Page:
TV Films Fiona Rae
A Guide to the Week’s Viewing
SATURDAY DECEMBER 1
Friends with Kids (Choice TV, 8.30pm). The indie directorial debut of actor-writer Jennifer Westfeldt, once also known as Jon Hamm’s long-term partner. She is exploring what kids do to relationships and perhaps alternative ways to approach the need to procreate, but comes to a depressingly predictable conclusion. Nevertheless, it’s worth it for the dream comedy cast of Hamm, Kristen Wiig, Chris O’Dowd, Maya Rudolph, Adam Scott and Westfeldt, whose script is pithy, clever and sometimes downright dirty. (2011)
Phantom Thread (Movies Premiere, Sky 030, 8.30pm). Paul Thomas Anderson weaves a warped fairy tale for his second film with Daniel Day-Lewis, about a frock prince in an ivory tower who is rescued in the strangest of ways. There are an awful lot of levels to Reynolds Woodcock’s house of couture in London, which are ascended by Woodcock, his sister, Cyril (the wonderful Lesley Manville), his seamstresses and, finally, his new muse, Alma (Vicky Krieps), whom he meets in a cafe. In another extraordinary performance, which he says is his last, Day-Lewis gives the aesthete Woodcock a light, clipped accent and folds his long limbs in like an insect. He expands when he meets Alma, however, and is suddenly hungry, ordering a massive breakfast. In fact, food becomes the surprising way that Alma finally captures his heart, although not in the way you might think. The dresses are lovely (Mark Bridges won an Oscar for the costumes, his second after The Artist), and the score by Radiohead’s Jonny Greenwood is a triumph. (2017)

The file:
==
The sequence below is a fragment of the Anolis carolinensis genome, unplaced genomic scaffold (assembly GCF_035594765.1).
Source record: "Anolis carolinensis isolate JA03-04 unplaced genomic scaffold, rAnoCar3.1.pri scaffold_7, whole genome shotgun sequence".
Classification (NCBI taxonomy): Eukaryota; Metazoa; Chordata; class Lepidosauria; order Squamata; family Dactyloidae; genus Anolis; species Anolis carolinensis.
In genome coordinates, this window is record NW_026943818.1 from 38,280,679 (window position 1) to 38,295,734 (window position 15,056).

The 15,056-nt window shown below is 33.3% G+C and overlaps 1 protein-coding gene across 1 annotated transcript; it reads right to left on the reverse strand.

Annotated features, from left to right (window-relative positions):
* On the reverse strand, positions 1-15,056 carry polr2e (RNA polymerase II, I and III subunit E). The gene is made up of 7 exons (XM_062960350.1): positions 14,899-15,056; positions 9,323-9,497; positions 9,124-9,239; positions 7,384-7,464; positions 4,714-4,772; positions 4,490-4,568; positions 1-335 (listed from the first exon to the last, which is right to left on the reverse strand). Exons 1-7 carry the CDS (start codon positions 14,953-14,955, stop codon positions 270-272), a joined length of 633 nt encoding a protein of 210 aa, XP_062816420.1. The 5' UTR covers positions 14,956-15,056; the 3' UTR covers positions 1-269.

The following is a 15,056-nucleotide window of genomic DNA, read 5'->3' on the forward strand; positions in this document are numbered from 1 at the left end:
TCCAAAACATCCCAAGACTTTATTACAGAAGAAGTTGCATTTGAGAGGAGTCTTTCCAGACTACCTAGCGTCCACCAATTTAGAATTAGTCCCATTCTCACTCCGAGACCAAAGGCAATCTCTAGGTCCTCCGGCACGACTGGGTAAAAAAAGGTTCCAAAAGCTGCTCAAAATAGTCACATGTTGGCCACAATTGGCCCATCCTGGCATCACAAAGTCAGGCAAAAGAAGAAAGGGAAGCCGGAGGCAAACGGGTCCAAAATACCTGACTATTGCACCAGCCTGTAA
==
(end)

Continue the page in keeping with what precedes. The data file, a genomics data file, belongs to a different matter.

Roald Dahl’s Esio Trot (Rialto, Sky 039, 8.30pm). Possibly
the most charming, heartwarming, lovely thing you’ll see all year, starring Dustin Hoffman, Judi Dench and a lot of tortoises. This Dahl adaptation, which screened at Christmas 2014 in the UK, is written by Richard Curtis and Paul Mayhew-Archer and narrated by James Corden.
“An utterly, completely, inescapably beguiling adaptation,” said the Guardian. (2015)
The Interview (TVNZ 2, 8.45pm). The comedy movie that went all the way to the top of two governments: North Korea called it an act of war and after US screenings were cancelled due to threats from an anonymous hacker group, Barack Obama commented that Sony had “made a mistake”. Working from a script by former Daily Show writer Dan Sterling, directors Seth Rogen and Evan